When the Great Depression began, glass makers began producing inexpensive, colored translucent glass ware, which they sold for 5 and 10 cents. Some food manufacturers and distributors, such as the Quaker Oats Company, put pieces of Depression glassware in boxes of food as an incentive to purchase. Movie theaters and businesses also handed out pieces to customers simply for coming in the door.

More than 20 glass makers, most located in the central U.S. where access to raw materials and power made manufacturing inexpensive, produced over 100 patterns, including  entire dinner sets in some patterns, and in a variety of colors—clear, pink, pale blue, green, and amber.

Collectors commonly call the Old Colony pattern “open lace” or “lace edge.” However, this can be misleading since other companies like Westmoreland, Duncan & Miller, and Imperial also made lace-edged Depression Glass.

Of all the patterns they produced, Hocking’s Old Colony is by far the most popular with collectors. It comes mostly in a deep pink and clear, also known as crystal. And all pieces have some sort of ribbing incorporated into their design. Other manufacturers also produced lace-edged glass but in a lighter pink. Color is an important element in determining various patterns of Depression Glass since no mark appears on glass as with china. Hocking (later Anchor Hocking) eventually did embed their logo into the bottom of their glass pieces, but not their Depression Glass.

While all Old Colony pieces are open lace, not all open lace pieces are Old Colony. A variety of companies made lace-edged pieces in shapes and colors that are different from Old Colony. The Lancaster and Standard Glass Companies, both of which came under Hocking's control in 1924, made some open lace pieces in the late 1920s and early 1930s which were similar in style and shape to Old Colony.

Some people collect only Old Colony pieces. Others, who like the open lace style, find other companies' pieces complement` their Old Colony collections, especially pieces that don’t come in the Old Colony pattern, such as sandwich plates.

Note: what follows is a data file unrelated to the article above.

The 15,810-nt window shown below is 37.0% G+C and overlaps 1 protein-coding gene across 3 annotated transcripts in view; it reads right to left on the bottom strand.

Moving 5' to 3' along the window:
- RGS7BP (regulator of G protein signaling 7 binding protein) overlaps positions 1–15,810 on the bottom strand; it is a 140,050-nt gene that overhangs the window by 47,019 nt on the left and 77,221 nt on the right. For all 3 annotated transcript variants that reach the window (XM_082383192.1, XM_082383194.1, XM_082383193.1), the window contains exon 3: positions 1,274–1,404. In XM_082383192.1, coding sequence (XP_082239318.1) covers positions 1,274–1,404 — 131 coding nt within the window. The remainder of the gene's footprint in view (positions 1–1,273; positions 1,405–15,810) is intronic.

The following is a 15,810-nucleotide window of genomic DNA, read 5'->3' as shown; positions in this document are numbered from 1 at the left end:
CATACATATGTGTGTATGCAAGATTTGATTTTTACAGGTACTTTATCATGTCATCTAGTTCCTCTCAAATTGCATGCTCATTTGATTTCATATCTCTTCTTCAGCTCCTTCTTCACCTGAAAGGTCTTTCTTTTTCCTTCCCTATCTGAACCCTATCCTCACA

To sort out the various patterns, colors, and manufacturers of Depression Glass, collectors usually consult guidebooks on the subject. However, the information from one guidebook to another can be incorrect or misleading. For instance, in some books, luncheon plates list as measuring 8¾ inches in diameter while the less common and more expensive salad plates measure 8¼ inches. But, in fact, the salad plate actually measures only 7¼ inches. And while there’s an 8¼-inch plate, it’s the luncheon plate. Plus, there are no Old Colony plates sized between the 8¼- inch luncheon plate and the 10½-inch dinner plate.

This confusion can be especially problematic on auction sites like eBay where dealers don’t always do thorough research of their wares. The Old Colony salad plate usually sells for around $22  on eBay while the luncheon plate sells for $13-15. And even though this isn’t a huge difference in price, collectors often pay the higher amount for a luncheon plate if they really want it. The true salad plates, measuring 7¼ inches, are much less common than the 8¼-inch luncheon plates.

Old Colony pieces can also be found in frosted glass. These sell for half of what unfrosted pieces do, so collectors can buy and collect frosted pieces for half the price, especially for the more expensive ones.  
An unfrosted console bowl in mint condition, for instance, lists for over $200. This howl, which measures 10½ inches across and sits on three legs, sells for $25 on eBay in its frosted edition.

But there’s a downside to collecting Old Colony. The lace edging chips and cracks easily on all lace edge pieces. Many of the more unique pieces have chips. Unfortunately, the supply of Old Colony, as with other unusual patterns of Depression Glass, is drying up as collectors have amassed collections which has taken a lot of it off the market.

Monday, June 9, 2014

And All That Chintz

QUESTION: My grandmother left me quite a few beautiful pieces of china, decorated with floral patterns. What seems like the pattern name appears with the mark on the bottom of the pieces. Names like Summertime, Royalty, Florida, and such are common among them. Can you tell me anything about this china? I really like its bright, happy decoration and would like to collect more of it.

ANSWER: The pieces that you have, which are actually pottery not china, are known as chintz. Made from earthenware, they’ve become one of today’s most popular collectibles.

Chintz dates back to the 18th century when English merchants imported exotic fabrics with elaborate floral patterns from India. By the early 19th century, Staffordshire potteries began to emulate these patterns on the decorations of their wares, using large flowers and exotic birds. By the 1820s many potteries in the Staffordshire area manufactured chintz for everyday use. Although they produced many Victorian patterns, today's collectors prefer the chintz made from the 1930s to the 1950s.

The four major companies making chintz back then—Grimwades Royal Winton, James Kent, Crown Ducal, and Lord Nelson—needed a product that was cheap to produce so that their chief market, the English middle class, could afford it. Since they made chintz from earthenware and decorated it with lithograph transfers, it filled the need nicely. All together, there are over 200 different patterns of chintz.